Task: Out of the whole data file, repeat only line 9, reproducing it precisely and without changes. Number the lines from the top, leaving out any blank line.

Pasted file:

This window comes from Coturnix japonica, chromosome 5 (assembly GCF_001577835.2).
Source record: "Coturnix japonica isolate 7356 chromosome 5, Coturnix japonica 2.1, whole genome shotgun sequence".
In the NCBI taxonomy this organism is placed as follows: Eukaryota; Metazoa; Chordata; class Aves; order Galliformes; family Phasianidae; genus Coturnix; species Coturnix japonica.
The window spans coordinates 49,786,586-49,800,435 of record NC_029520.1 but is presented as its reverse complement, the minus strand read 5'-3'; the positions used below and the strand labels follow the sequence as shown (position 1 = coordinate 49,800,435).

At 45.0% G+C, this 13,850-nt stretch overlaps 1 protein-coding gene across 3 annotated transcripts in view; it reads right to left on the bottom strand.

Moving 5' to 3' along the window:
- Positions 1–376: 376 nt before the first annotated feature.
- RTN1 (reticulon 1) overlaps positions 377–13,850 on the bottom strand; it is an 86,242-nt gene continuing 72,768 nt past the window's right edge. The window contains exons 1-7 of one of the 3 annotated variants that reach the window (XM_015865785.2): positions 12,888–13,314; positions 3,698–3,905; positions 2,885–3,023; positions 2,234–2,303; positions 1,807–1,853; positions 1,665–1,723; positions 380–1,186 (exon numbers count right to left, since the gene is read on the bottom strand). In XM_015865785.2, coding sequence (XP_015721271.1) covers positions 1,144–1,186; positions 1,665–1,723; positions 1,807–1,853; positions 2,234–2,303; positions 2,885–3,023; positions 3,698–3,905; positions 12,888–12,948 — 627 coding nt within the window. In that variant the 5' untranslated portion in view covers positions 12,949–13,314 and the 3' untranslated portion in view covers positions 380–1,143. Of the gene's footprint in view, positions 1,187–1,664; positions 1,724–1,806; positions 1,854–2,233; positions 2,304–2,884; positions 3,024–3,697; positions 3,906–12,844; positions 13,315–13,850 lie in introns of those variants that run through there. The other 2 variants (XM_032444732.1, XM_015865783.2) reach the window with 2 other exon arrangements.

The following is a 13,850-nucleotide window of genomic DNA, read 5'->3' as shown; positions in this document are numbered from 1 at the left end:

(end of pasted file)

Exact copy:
The following is a 13,850-nucleotide window of genomic DNA, read 5'->3' as shown; positions in this document are numbered from 1 at the left end: